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The Goat Of A lifetime!

This goat and the bull shown earlier will stand out as two of my favorite hunting experiences ever.

As of this writing, I have not entered this goat in the record books but he has been officially scored and ranks #6 in the world for Spanish Goats taken with a bow.

I think I made a few points with my Kiwi mate over this goat.
Keep in mind that Bowhunting is almost totally new to New Zealand and the residents are gun hunters. Neil had zero experience with a bow prior to my arrival.
We had spotted this goat several times in our travels. He was always with his harem on the top of the highest hill where he could see us coming and take evasive action.
I became enthralled with him and mentioned that fact to Neil. Neil always reacted with little enthusiasm and finally commented that maybe we could get in range for the 308 and take him that way.
No Deal!
I wanted him with a bow and that was that.
We spent more than one evening at the supper table or by the fire discussing the potential of getting this Billy --- over more than one bottle of wine!
Neil realized I was very serious and agreed to do some preliminary test hunts with me. Our method was to attempt a stalk knowing that the Billy would run off. I had noticed that the animals seemed to follow a pattern of escape along the same routes each time. I reasoned that if we could figure out the intended escape route then I could intercept him.
We made two attempts at the goat and sure enough, he took the same route each time he escaped.
He would angle down the mountain and then turn and dive into an incredibly steep, brush choked ravine. Along this route was a lessor ravine with brushy growth along the edges that would provide great cover for me.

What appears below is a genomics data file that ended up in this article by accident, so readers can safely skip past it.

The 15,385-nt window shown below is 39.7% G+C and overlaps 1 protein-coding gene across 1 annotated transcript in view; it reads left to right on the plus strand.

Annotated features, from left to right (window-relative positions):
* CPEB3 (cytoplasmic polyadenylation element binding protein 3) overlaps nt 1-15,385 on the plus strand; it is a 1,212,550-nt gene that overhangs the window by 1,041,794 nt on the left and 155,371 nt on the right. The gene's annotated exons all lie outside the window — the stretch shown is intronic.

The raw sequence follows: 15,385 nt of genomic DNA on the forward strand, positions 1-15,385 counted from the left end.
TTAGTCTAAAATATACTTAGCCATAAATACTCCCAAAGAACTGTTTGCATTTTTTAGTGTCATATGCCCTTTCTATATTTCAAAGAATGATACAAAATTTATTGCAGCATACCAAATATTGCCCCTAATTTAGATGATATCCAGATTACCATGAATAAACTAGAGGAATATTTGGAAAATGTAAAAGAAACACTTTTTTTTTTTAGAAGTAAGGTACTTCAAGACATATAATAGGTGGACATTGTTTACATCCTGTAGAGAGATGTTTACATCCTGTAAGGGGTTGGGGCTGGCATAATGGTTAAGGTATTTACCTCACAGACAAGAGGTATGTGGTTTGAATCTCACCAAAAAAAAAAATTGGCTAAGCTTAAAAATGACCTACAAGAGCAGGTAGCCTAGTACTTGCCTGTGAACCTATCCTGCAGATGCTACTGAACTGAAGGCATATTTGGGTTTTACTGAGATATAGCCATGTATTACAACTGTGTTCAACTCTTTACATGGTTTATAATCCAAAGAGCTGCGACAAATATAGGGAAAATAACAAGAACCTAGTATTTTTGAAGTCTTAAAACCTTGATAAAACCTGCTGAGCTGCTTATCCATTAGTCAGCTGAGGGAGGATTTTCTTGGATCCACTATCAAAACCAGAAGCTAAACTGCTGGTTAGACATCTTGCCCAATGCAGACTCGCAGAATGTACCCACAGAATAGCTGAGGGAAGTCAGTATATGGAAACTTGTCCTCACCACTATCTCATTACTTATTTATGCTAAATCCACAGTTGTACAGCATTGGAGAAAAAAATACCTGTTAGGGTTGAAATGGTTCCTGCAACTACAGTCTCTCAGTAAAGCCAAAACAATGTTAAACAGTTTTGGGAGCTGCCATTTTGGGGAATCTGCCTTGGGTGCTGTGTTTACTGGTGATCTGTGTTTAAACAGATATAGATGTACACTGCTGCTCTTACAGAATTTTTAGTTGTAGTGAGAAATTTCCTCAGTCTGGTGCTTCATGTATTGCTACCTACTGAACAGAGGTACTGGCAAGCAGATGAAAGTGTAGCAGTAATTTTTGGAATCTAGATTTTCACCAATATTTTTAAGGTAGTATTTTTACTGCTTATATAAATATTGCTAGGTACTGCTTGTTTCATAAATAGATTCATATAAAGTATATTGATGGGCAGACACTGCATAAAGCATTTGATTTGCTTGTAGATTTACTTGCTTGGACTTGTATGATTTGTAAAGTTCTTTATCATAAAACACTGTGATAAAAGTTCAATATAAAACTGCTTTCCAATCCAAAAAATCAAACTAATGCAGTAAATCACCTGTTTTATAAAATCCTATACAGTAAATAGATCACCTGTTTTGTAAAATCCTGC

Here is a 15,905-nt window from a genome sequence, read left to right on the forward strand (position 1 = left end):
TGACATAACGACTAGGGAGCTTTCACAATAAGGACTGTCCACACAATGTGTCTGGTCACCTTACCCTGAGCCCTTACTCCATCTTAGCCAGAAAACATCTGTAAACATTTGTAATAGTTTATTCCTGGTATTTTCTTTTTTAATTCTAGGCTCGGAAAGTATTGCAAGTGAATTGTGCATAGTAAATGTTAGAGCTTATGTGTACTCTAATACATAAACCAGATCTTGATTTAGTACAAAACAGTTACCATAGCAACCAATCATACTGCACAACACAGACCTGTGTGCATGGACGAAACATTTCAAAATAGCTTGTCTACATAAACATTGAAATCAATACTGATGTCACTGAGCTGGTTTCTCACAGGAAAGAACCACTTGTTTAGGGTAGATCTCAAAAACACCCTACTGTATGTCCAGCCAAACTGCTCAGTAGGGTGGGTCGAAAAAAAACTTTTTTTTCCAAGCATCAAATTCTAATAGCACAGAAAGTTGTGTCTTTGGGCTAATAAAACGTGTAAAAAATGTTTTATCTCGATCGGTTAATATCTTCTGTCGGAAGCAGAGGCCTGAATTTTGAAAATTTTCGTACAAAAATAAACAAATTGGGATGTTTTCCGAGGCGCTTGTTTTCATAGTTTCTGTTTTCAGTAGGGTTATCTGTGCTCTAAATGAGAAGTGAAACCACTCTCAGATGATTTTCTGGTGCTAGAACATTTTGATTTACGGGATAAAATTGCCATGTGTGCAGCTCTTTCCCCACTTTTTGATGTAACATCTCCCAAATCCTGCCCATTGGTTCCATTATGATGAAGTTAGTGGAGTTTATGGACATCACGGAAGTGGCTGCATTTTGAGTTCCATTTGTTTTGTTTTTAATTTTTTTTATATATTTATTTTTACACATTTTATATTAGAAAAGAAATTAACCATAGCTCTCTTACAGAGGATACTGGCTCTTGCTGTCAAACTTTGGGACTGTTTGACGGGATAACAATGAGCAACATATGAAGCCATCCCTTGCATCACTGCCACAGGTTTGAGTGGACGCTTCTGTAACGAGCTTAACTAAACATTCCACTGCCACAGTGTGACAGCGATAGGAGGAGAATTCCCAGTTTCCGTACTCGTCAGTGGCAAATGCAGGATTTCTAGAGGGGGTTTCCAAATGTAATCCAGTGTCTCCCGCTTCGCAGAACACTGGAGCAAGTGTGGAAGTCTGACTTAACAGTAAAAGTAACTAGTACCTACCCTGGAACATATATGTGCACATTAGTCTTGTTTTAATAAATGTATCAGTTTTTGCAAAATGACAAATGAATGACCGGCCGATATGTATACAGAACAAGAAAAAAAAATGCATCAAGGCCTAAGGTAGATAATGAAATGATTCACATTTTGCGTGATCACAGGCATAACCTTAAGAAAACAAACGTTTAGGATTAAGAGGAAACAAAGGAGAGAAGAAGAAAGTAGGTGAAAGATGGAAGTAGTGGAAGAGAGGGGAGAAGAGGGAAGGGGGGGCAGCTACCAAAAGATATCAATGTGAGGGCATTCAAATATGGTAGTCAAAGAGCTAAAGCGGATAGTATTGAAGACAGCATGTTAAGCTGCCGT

Our plan for the next day was simple; Neil would take me on the 4-wheeler to the approach of the high knob. As soon as the goat spooked, Neil would drop me and he would go as fast as possible to the edge of the ravine to discourage the goat from going that way.
At the same time I would high-tail it toward the smaller ravine that was only a few hundred yards away in hopes that the Billy would retreat along the same path.

The next day we set the plan in motion. As we approached the goats look-out, he bolted out of sight down the back side. I jumped off and headed for my ambush site, while Neil raced for the ravine.
The goat and his family came into view briefly several hundred yards below me as they rounded the mountian and headed for the ravine. I could see Neil was parked on the edge nearly a mile away from me with Cassie at his side.
I lost sight of the goat several times as he ran through gullies and dips in the terrain. Finally I saw Neil waving his arms and shouting.
The goat came into view briefly as he abruptly halted far belwo me on a narrow bench. He went from view again as he turned to reteat from Neil.
All was silent and calm as the waiting game began. Then I heard stones being dislodged far down the mountain below me. A long time passed with only hearing that sound occasionally.
Finally I spotted movement through the bush. The goats were coming single file with my Billy in the lead.
This goat was not dumb and was being very cautious. He knew there had been danger in this area and he was taking his time and looking well ahead.
As he came within 60 yards I began to lift my bow to the ready. As I place the bow in front of my face the goat was only 35-yards away and he spotted me. He did not hesitate, but turned to run straight down the hill. I had the sight pin at my eye and let an arrow fly before he made it two steps.
The arrow took him in the rear leg and cut the femoral artery --- it was over.
As lethal of a shot as that is, the goat had stamina like I've never seen and he still made it to the ravine. One final death run and a single leap and he slid all the way to the bottom.
I suppose he figured he wasn't going to make it easy for us to get him out of there.
He was right --- it wasn't easy!

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